Communication, Popular Culture, and Nationalism in Mexico, 1920-1950
The role of mass communication in nation building has often been underestimated, particularly in the case of Mexico. Following the Revolution, the Mexican government used the new medium of radio to promote national identity and build support for the new regime. Joy Hayes now tells how an emerging country became a radio nation.
This groundbreaking book investigates the intersection of radio broadcasting and nation building. Hayes tells how both government-controlled and private radio stations produced programs of distinctly Mexican folk and popular music as a means of drawing the country's regions together and countering the influence of U.S. broadcasts.
Hayes describes how, both during and after the period of cultural revolution, Mexican radio broadcasting was shaped by the clash and collaboration of different social forces--including U.S. interests, Mexican media entrepreneurs, state institutions, and radio audiences. She traces the evolution of Mexican radio in case studies that focus on such subjects as early government broadcasting activities, the role of Mexico City media elites, the "paternal voice" of presidential addresses, and U.S. propaganda during World War II.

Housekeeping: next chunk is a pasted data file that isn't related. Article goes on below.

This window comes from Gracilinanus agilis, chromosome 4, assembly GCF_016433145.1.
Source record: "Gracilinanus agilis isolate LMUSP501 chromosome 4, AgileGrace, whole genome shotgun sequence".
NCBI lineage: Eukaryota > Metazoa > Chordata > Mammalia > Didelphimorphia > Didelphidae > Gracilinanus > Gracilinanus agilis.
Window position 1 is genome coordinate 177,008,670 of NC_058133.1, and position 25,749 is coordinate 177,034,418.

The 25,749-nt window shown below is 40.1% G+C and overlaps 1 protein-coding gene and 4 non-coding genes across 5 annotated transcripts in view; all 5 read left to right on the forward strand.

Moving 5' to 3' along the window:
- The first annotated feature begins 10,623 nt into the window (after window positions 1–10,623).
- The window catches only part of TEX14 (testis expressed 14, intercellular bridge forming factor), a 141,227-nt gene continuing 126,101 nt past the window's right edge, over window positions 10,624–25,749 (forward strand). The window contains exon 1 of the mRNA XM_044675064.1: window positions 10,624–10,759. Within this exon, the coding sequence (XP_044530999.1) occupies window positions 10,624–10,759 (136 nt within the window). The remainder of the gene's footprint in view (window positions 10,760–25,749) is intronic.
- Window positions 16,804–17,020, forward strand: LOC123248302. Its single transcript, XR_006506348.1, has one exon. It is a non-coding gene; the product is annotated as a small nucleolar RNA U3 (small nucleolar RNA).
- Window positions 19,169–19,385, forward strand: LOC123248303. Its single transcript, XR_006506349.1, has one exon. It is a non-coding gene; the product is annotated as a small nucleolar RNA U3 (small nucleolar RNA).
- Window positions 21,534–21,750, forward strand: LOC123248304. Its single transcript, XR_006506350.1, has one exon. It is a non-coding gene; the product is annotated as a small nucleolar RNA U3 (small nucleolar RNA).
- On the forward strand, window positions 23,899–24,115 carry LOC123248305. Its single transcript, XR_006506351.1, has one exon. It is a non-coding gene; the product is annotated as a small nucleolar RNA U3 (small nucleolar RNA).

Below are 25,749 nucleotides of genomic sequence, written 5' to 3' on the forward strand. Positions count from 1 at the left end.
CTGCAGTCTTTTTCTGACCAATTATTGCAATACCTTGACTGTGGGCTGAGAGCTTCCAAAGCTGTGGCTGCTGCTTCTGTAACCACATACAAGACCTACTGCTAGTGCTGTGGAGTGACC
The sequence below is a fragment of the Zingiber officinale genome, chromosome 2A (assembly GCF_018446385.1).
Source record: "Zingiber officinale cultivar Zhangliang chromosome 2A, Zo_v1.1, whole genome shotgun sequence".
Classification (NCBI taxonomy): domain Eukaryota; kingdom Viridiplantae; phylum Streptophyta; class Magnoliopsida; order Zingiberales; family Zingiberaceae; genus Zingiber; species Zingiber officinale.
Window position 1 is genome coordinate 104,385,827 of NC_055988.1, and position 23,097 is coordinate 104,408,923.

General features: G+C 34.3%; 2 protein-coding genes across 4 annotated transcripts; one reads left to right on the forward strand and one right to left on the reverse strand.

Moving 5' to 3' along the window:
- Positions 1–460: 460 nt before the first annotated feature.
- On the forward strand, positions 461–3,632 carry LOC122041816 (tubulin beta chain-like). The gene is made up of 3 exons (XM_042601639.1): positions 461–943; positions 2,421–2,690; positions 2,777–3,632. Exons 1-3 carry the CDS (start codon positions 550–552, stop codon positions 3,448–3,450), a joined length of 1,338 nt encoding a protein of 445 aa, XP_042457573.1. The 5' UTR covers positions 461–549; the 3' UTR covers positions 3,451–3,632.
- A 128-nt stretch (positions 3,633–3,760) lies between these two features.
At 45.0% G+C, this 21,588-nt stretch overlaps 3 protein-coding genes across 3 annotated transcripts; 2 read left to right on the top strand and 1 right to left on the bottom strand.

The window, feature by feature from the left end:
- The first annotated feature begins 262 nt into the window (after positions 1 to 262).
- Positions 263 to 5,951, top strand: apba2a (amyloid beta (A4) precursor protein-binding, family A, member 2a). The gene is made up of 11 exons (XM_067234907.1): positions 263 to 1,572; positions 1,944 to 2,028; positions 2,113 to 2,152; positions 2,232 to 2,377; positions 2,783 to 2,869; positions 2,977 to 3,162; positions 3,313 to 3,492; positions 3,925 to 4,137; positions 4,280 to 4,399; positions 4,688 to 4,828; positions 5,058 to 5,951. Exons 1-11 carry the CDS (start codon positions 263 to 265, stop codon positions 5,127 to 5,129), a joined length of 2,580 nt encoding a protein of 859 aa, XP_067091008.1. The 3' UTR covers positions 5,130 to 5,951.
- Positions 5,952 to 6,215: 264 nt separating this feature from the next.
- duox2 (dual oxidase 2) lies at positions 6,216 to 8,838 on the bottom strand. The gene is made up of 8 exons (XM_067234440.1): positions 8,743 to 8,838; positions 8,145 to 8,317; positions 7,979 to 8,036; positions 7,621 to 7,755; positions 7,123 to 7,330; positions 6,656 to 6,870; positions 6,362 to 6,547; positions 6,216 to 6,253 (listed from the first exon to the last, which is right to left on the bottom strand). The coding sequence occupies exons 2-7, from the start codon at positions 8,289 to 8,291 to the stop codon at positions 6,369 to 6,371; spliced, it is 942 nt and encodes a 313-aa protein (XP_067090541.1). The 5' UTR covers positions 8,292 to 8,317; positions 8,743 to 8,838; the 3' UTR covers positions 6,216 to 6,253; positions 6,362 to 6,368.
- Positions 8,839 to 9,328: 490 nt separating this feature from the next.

More than narrative history, Hayes's study provides an analytical framework for understanding the role of radio in building Mexican nationalism at a critical time in that nation's history. Radio Nation expands our appreciation of an overlooked medium that changed the course of an entire country.
[A] sophisticated study . . . Hayes’s compelling work offers insight into the intersection between history and national building.’—Technology and Culture
‘Groundbreaking in its scope and theoretical sophistication.’—Charles M. Tatum, co-editor of Handbook of Latin American Popular Culture
‘This represents an important contribution to our understanding not only of Mexican broadcasting, specifically, but of nationalism and its relationship to state power, of media imperialism, and of the nature of radio as a medium.’—Daniel C. Hallin, author of We Keep America on Top of the World: Television Journalism and the Public Sphere
1. Radio, Nation, and Mexican History
2. The Antimodern Trajectories of Radio and Nation
3. The Birth of Broadcasting
4. Broadcasting in the Revolution
5. Nation as Market
6. The Paternal Voice of the Nation
7. Radio at War: (Pan-)Americanism on the Air
Conclusion: Radio and Television in the Postwar Period
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